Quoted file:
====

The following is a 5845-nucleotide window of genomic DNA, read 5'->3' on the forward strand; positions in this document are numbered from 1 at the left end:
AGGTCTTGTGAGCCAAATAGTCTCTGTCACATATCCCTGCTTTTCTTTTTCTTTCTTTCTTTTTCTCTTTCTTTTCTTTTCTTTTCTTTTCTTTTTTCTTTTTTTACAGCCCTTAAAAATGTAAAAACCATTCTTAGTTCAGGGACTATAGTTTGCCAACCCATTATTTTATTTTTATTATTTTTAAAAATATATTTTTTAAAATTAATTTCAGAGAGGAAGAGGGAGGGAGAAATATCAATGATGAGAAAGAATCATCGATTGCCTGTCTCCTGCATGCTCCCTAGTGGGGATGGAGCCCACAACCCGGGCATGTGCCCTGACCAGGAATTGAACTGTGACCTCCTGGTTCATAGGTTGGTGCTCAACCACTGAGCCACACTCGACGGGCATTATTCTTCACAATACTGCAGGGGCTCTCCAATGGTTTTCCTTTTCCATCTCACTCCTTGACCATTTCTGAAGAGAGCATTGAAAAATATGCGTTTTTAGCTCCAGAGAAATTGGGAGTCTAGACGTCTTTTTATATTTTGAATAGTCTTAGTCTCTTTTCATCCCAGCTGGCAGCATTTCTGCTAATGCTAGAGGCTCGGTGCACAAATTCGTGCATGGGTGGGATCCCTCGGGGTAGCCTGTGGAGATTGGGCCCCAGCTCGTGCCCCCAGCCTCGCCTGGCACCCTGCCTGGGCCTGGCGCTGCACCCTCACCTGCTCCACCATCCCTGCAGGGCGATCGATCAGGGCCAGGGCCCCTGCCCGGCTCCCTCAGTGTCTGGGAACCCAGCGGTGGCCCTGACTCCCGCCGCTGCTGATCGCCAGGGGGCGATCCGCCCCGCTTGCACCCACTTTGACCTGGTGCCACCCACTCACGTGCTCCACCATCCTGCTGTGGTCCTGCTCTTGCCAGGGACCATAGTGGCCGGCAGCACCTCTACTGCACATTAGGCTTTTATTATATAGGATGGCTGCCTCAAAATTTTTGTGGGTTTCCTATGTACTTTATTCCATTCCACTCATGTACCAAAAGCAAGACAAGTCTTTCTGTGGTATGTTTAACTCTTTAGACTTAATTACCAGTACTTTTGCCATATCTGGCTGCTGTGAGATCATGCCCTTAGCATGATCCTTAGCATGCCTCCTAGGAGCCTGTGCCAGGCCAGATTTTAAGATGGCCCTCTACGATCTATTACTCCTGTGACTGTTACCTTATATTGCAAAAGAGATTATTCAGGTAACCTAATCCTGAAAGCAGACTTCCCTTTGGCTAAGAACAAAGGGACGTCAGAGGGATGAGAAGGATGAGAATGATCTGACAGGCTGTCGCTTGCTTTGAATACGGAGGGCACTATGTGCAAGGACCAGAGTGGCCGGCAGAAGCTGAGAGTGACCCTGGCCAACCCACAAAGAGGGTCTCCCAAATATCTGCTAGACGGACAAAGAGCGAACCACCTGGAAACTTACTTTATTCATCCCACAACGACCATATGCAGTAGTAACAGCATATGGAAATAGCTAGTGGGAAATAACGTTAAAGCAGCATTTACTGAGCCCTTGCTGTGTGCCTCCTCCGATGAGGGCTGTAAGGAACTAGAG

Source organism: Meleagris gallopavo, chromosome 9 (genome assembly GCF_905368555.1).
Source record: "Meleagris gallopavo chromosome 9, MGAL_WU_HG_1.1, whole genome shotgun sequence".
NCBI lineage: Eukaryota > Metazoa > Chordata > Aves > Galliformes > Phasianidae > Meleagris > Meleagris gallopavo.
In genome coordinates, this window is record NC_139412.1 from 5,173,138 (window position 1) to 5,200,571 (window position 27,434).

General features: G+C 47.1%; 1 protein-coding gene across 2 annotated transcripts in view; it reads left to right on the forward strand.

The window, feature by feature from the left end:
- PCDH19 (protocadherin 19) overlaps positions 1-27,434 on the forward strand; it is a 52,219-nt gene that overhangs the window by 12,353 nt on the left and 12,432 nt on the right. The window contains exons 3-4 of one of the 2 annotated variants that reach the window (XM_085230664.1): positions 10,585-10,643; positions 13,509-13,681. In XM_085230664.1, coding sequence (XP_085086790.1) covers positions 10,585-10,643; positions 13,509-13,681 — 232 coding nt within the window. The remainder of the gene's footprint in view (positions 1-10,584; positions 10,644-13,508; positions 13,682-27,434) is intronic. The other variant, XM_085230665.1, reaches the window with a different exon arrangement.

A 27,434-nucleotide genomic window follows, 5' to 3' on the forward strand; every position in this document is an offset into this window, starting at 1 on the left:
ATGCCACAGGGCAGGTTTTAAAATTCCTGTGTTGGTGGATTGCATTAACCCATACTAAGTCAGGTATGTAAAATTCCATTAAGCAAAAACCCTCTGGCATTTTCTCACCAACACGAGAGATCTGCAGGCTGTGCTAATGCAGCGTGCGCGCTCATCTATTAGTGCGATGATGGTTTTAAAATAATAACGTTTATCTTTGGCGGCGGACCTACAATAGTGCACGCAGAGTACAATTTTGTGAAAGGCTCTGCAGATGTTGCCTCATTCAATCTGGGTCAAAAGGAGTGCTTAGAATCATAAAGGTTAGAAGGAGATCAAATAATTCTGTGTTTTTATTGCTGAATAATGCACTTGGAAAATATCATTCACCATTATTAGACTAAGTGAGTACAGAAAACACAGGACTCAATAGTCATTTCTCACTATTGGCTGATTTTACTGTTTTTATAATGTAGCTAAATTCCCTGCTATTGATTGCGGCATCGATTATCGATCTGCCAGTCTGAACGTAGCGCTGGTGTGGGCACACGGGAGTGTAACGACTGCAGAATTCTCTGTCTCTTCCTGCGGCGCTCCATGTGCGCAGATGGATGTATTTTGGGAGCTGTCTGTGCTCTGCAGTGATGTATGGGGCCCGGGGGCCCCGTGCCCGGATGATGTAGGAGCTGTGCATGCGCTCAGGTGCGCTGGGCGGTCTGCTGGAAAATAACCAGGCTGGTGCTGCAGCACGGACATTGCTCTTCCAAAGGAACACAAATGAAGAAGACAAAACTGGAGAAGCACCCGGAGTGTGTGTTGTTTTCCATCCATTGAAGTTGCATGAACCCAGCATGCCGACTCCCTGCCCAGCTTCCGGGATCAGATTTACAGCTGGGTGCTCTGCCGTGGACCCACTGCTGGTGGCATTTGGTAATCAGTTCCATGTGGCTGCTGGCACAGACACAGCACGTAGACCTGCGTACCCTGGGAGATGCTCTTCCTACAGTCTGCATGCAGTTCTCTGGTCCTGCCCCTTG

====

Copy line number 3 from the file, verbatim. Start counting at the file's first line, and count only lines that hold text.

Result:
Source organism: Meleagris gallopavo, chromosome 9 (genome assembly GCF_905368555.1).